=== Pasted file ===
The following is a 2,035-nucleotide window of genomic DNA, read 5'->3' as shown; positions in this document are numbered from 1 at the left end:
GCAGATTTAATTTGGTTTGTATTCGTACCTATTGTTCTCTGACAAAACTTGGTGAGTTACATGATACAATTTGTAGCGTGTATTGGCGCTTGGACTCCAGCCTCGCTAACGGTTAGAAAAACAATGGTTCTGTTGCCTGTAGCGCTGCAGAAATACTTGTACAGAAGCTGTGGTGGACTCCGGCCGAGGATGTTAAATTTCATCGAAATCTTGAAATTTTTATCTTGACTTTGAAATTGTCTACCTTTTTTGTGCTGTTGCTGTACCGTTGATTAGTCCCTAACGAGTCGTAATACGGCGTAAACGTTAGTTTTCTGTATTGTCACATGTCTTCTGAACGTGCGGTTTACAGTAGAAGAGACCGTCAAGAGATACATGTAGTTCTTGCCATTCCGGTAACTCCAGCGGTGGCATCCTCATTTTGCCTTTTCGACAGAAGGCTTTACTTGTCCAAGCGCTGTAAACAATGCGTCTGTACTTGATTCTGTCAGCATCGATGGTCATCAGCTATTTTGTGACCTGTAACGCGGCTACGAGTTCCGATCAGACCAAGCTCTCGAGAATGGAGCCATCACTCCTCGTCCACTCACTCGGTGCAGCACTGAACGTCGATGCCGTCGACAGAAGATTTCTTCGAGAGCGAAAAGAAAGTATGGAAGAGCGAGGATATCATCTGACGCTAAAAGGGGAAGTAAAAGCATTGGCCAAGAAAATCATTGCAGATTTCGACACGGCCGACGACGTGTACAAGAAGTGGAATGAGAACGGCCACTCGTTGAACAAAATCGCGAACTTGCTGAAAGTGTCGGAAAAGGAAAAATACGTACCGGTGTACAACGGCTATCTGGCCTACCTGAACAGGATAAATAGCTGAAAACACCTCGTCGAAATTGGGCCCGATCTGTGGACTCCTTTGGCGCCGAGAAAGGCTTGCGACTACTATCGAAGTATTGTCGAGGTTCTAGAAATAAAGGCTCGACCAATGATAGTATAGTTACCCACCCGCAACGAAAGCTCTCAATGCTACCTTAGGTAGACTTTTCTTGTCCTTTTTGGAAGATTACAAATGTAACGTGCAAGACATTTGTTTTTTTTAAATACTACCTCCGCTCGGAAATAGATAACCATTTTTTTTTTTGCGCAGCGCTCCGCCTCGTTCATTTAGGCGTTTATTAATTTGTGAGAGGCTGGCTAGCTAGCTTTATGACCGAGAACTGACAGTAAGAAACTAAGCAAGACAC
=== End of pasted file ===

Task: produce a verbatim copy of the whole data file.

The following is a 2,035-nucleotide window of genomic DNA, read 5'->3' as shown; positions in this document are numbered from 1 at the left end:
GCAGATTTAATTTGGTTTGTATTCGTACCTATTGTTCTCTGACAAAACTTGGTGAGTTACATGATACAATTTGTAGCGTGTATTGGCGCTTGGACTCCAGCCTCGCTAACGGTTAGAAAAACAATGGTTCTGTTGCCTGTAGCGCTGCAGAAATACTTGTACAGAAGCTGTGGTGGACTCCGGCCGAGGATGTTAAATTTCATCGAAATCTTGAAATTTTTATCTTGACTTTGAAATTGTCTACCTTTTTTGTGCTGTTGCTGTACCGTTGATTAGTCCCTAACGAGTCGTAATACGGCGTAAACGTTAGTTTTCTGTATTGTCACATGTCTTCTGAACGTGCGGTTTACAGTAGAAGAGACCGTCAAGAGATACATGTAGTTCTTGCCATTCCGGTAACTCCAGCGGTGGCATCCTCATTTTGCCTTTTCGACAGAAGGCTTTACTTGTCCAAGCGCTGTAAACAATGCGTCTGTACTTGATTCTGTCAGCATCGATGGTCATCAGCTATTTTGTGACCTGTAACGCGGCTACGAGTTCCGATCAGACCAAGCTCTCGAGAATGGAGCCATCACTCCTCGTCCACTCACTCGGTGCAGCACTGAACGTCGATGCCGTCGACAGAAGATTTCTTCGAGAGCGAAAAGAAAGTATGGAAGAGCGAGGATATCATCTGACGCTAAAAGGGGAAGTAAAAGCATTGGCCAAGAAAATCATTGCAGATTTCGACACGGCCGACGACGTGTACAAGAAGTGGAATGAGAACGGCCACTCGTTGAACAAAATCGCGAACTTGCTGAAAGTGTCGGAAAAGGAAAAATACGTACCGGTGTACAACGGCTATCTGGCCTACCTGAACAGGATAAATAGCTGAAAACACCTCGTCGAAATTGGGCCCGATCTGTGGACTCCTTTGGCGCCGAGAAAGGCTTGCGACTACTATCGAAGTATTGTCGAGGTTCTAGAAATAAAGGCTCGACCAATGATAGTATAGTTACCCACCCGCAACGAAAGCTCTCAATGCTACCTTAGGTAGACTTTTCTTGTCCTTTTTGGAAGATTACAAATGTAACGTGCAAGACATTTGTTTTTTTTAAATACTACCTCCGCTCGGAAATAGATAACCATTTTTTTTTTTGCGCAGCGCTCCGCCTCGTTCATTTAGGCGTTTATTAATTTGTGAGAGGCTGGCTAGCTAGCTTTATGACCGAGAACTGACAGTAAGAAACTAAGCAAGACAC